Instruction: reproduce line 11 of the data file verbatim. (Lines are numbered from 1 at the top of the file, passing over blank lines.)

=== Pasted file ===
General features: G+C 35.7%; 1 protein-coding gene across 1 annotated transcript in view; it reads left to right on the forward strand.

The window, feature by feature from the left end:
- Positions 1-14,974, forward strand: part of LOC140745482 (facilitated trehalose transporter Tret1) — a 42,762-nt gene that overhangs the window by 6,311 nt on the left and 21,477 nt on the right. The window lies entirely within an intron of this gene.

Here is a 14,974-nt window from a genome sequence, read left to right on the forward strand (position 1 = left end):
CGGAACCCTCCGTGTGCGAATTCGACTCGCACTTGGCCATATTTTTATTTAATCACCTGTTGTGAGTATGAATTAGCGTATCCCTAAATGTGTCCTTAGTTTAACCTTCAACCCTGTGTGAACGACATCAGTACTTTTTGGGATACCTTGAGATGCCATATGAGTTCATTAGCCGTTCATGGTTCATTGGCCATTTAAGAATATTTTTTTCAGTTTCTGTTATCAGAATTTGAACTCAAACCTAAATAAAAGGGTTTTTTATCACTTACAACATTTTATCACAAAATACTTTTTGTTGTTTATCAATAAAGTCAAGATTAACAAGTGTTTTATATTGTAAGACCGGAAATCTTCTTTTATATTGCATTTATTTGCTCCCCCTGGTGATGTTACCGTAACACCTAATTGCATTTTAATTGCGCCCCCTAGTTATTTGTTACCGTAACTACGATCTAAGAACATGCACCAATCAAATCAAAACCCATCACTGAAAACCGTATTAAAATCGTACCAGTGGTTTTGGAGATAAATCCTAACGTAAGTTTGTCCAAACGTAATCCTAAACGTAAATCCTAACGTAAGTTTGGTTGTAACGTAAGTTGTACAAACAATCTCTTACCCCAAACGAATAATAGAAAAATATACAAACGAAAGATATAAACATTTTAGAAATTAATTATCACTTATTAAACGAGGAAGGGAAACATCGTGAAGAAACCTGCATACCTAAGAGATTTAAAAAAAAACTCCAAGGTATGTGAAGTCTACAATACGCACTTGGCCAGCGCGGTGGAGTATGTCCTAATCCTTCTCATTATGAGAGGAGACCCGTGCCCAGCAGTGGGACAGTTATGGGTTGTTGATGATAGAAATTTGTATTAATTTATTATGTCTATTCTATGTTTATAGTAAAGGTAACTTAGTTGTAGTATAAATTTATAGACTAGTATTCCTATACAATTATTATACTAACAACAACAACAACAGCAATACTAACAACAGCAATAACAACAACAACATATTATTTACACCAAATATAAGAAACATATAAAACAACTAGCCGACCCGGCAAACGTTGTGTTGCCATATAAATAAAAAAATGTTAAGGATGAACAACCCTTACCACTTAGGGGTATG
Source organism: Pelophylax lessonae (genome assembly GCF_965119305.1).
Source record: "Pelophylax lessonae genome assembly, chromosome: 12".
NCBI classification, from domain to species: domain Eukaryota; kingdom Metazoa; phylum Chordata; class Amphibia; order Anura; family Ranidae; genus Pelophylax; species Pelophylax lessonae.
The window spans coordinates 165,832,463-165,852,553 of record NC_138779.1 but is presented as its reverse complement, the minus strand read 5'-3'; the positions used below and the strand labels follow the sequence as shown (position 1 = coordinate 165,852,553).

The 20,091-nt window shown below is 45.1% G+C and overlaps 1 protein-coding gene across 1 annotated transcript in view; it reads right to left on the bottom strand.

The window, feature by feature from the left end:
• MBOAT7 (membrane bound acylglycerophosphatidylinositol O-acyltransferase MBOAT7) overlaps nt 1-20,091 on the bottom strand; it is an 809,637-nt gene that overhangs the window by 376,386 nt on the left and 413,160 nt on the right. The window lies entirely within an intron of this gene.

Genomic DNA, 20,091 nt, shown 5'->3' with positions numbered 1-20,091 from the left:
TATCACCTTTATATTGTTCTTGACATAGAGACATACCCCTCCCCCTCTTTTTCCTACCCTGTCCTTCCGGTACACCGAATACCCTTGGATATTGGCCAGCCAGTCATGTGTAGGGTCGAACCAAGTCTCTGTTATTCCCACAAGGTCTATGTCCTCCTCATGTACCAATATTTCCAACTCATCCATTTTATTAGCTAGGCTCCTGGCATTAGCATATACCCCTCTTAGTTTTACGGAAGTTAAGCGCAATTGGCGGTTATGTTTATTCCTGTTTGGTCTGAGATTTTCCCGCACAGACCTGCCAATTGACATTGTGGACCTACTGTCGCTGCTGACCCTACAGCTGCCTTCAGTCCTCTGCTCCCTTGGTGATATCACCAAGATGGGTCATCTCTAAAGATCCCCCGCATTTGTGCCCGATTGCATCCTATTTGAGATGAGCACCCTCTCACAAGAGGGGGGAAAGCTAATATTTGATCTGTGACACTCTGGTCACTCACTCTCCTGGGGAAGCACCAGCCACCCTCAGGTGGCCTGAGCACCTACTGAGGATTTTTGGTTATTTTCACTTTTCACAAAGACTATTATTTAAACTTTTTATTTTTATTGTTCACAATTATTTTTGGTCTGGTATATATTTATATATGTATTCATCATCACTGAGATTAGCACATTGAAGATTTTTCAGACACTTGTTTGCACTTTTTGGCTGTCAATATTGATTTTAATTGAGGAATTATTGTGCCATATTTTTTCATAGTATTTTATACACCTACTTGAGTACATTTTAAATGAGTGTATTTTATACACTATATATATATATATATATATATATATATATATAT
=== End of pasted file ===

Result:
The window, feature by feature from the left end: